I've always been drawn to slightly off-beat personalities, both in books and in real life, and so the characters in Graffiti Moon quickly gained my interest and affection. Ed is a high school dropout who expresses his desires and emotions through the graffiti art that he decorates that city walls with. While words elude Ed, Leo's thought and feelings are brought to the surface through his poetry which accompanies each of his friend's artwork. The two friends have stood by each other's side through many challenges and before this night is out they will be forced to do so once again.

Lucy is an artist and a romantic who believes that Shadow is the guy she has always been waiting for. With the urging of her friends she decides to take the opportunity provided her to finally find Shadow, but in a night full of surprises she'll be forced to decide if shadow is really  the guy that she wants, while also contemplating her parent's complicated relationship and what her role in it is.

Graffiti Moon's narrative style and colorful characters reminded me a lot of two other YA books that I really enjoyed, Dash and Lily's Book of Dares and Nick &  Norah's Infinite Playlist. But this book has a bit more weight to it due to some of the underlying issues that characters of the story are dealing with, from learning disabilities and self-doubt to  divorce and poverty. And in the course of the night each of the characters will have to decide how to respond to the challenges that they are dealing with and in which direction they want to continue going.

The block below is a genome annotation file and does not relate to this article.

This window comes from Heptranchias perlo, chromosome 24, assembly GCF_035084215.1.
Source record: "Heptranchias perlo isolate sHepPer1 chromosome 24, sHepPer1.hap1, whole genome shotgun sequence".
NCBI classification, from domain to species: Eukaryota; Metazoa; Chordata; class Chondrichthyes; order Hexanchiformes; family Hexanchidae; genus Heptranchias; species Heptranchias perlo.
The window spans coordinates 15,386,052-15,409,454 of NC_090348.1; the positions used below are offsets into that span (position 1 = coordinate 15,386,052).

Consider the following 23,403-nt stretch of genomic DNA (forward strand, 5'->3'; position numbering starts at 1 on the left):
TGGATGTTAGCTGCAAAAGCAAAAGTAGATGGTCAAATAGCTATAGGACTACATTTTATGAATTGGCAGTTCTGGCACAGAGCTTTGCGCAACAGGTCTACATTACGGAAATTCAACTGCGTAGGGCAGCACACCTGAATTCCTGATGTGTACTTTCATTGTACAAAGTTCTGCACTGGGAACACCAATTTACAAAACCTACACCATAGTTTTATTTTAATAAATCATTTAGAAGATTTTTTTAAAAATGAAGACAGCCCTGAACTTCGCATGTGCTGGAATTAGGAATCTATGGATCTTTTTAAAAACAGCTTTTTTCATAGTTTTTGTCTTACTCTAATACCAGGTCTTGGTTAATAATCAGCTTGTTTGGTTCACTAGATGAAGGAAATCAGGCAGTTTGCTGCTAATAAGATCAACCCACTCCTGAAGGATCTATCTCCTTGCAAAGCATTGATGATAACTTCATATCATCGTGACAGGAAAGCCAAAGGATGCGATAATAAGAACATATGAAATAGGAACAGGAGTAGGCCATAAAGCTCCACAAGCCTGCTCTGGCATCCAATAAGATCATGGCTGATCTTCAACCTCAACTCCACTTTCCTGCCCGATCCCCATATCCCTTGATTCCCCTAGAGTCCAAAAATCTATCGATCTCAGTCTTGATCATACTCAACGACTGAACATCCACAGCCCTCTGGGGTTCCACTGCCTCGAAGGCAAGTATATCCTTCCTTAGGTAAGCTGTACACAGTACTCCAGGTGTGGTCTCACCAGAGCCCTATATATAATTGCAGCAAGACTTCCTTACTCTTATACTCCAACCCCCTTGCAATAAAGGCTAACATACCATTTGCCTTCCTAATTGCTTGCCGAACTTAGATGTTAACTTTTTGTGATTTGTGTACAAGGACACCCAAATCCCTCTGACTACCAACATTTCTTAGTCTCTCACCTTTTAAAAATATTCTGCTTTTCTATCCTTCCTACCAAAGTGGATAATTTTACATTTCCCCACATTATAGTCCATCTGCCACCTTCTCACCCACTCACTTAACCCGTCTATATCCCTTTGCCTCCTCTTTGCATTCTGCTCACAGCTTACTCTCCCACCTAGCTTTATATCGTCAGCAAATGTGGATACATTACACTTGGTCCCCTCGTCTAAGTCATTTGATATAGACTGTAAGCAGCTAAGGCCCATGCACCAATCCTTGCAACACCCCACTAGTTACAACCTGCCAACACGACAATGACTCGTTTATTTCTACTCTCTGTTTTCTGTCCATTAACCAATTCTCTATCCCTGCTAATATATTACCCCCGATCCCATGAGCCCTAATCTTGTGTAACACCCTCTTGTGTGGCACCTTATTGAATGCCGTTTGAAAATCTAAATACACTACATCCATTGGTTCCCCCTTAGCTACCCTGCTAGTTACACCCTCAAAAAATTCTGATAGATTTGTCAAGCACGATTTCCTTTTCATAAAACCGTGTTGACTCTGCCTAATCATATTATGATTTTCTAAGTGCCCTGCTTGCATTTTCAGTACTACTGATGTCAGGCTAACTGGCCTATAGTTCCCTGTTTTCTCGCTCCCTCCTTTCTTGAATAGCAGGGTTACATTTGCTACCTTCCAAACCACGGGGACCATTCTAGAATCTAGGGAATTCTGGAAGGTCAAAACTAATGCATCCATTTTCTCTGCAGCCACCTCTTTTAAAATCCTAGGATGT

I just want to make a final comment about the writing itself, which I found to be descriptive and lyrical. I really enjoyed Crowly's vivid descriptions of the graffiti, which gave me a new appreciation for an art form that I had never really thought much about before. I also enjoyed reading about Lucy's glass creations, which weren't as much of a focus as the graffiti but was still of much interest to me since I've always wanted to learn more about glass blowing.

While I'm still not a big fan of the angsty YA books that are being churned out these days Graffiti Moon has convinced me that I shouldn't yet give up on the genre and that it may surprise me with an occasional gem, like this one.


I'm with you on the whole high school thing. Hated it except for any time spent with my best friend. I'm not sure if I'd ever want to read a book that accurately reflected my own experience - that would be depressing, I think.

I love the premise of this book though. I think at that age, kids get pigeon-holed into being a specific type and like Ed and Lucy, perhaps they have trouble being their true selves.

Stephanie: I didn't hate high school but I definitely had some embarrassing moments that I wish I could go back and erase, and which I don't need to be reminded of by these books.

You and me both, angsty YA books makes me put my head in the sand and scream lalalala

But if you say not to give up...

Wow. I know you haven't been reading YA, and to have this wonderful of a review.. definitely a great sounding one. :) Thank you!